Dear all，

I built a DSGE model. When I use monetary policy rules ‘ r = kappa_r * r(-1) + ( kappa_y * y + kappa_pi * pi) + mu_r’ ， dynare code can run . I want monetary policy to respond to leverage, so monetary policy convert to ‘ r = kappa_r * r(-1) + ( kappa_y * y + kappa_pi * pi) + kappa_lev * lev + mu_r’. When reaction coefficient kappa_lev equeal to 0.2，the code aslo works. But when equal to other values，it shows “Matrix must be positive definite with real diagonal.”

I don’t know what the problem is？Can someone help me find out why? Thank you in advance.

data.xls (33 KB)

price.mod (10.6 KB)

This means that the posterior mode optimizer ended up on a point in the parameter space which is actually not a local maximum. Hence you did not really obtain a mode. You need to change the starting point for the optimizer, or use another optimization algorithm.

Search the forum for “hessian not positive definite” for more examples of similar situations.

Try `mode_compute=5`

sebastien, I’m sorry I don’t understand your meaning of this sentence ‘Hence you did not really obtain a mode’. Is there a problem with my model or with my estimates?.Could you explain a bit more in detail about it. I’m really sorry I don’t know much about dynare’s optimization algorithm.

jpfeifer，thanks a lot. It seems work well on mode_computer=5.

So here comes a question, when I make an estimate，which mode_computer should I choose to fit the model better?

At Code to loop over different dynare optimisers

you can find some code to loop through several optimisers available in dynare.

Cheers

Reuben

Concerning the optimization algorithm: what Dynare does first during estimation is to maximize the posterior density, in order to find the posterior mode.

For that purpose, Dynare uses a numerical optimizer (there are several such optimizers available, whose selection can be done through `mode_compute`

).

In practice, there are two problems which are common to all those algorithms.

The first problem is these algorithms can only find a *local* maximum of the posterior density. It is impossible in the general case to be sure that they have found a *global* maximum (except in some special cases, for example if your posterior density is globally concave).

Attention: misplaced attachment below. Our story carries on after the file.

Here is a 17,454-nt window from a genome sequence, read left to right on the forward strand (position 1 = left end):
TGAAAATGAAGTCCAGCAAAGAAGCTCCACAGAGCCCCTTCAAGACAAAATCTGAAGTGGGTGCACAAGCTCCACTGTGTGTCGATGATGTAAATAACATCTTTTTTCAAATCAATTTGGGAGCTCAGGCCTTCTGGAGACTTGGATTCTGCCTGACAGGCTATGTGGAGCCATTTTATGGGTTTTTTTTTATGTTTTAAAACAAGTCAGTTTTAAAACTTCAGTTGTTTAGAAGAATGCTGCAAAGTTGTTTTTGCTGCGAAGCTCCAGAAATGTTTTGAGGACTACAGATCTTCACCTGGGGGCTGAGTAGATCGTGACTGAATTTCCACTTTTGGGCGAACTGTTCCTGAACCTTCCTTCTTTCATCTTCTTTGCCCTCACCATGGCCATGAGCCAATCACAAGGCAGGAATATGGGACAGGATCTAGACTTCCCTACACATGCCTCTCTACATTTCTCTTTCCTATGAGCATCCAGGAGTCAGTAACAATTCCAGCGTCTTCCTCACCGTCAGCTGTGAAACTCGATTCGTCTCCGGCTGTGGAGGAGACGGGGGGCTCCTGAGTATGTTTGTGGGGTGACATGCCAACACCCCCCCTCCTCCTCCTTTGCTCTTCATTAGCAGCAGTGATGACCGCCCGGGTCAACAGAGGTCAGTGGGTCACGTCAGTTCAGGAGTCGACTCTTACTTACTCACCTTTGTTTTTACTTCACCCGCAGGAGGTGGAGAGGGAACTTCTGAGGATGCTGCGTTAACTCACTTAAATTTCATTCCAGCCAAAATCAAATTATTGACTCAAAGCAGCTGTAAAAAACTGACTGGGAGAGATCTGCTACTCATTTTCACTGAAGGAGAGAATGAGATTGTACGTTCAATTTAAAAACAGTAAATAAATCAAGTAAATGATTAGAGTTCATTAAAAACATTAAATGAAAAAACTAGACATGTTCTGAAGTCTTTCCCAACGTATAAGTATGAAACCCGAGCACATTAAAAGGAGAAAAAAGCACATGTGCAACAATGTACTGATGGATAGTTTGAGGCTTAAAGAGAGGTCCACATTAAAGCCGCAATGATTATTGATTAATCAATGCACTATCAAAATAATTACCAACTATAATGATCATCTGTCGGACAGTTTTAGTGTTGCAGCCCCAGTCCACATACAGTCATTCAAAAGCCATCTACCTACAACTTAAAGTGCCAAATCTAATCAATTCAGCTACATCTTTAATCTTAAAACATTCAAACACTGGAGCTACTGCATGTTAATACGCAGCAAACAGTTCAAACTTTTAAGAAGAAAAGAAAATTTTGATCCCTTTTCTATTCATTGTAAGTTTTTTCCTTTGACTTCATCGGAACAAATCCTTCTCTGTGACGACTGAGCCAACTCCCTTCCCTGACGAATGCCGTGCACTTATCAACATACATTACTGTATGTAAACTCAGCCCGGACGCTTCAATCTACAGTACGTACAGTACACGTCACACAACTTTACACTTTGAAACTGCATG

The second problem is that these algorithms can fail to converge, in the sense that they will end on point which is *not* a local maximum. In this case, the hessian matrix of the posterior density at the given point will not be negative definite (which it ought to be, if the point was a local maximum). This is the situation which you encountered here (note that Dynare was talking about non-*positive* definite matrix, because it is actually looking at the opposite of the density).

sebastien, thanks for your detailed explanation. I’m trying to understand it.

jpfeifer，thank you very much, the problem of Bayesian estimation should be solved. After solving the problem of Bayesian estimation.The other results seem to be correct, except for inflation.

Why does inflation grow after monetary policy shocks? Did I make a mistake somewhere? is it possible to tighten monetary policy to raise inflation?

data2018.xls (31 KB)

price.mod (10.7 KB)

Have you tried to use an iid monetary policy shock? I have noticed these strange IRFs (in the standard 3 equation NK model) when the monetary shock is very persistent. Perhaps aggregate supply contracts to a greater degree than aggregate demand and puts upward pressure on prices…

What is your estimate of rho_r ?

Cheers

Reuben

Reuben, thank you for your cue. I have iid monetary policy shock ‘mu_r = rho_r * mu_r(-1) + eps_r;’ and ‘rho_r,beta_pdf,0.5,0.2;’ rho_r is equal to 0.5. Am I right? I don’t know where I was wrong.

what do you get when you estimate rho_r? 0.5 is just the prior, right?

Yes，0.5 is just the prior. Estimated results of rho_r is ‘rho_r 0.500 0.2902 0.2173 0.3921 beta 0.2000’. Problems still exist.

set rho_r = 0 without estimating it and check irf.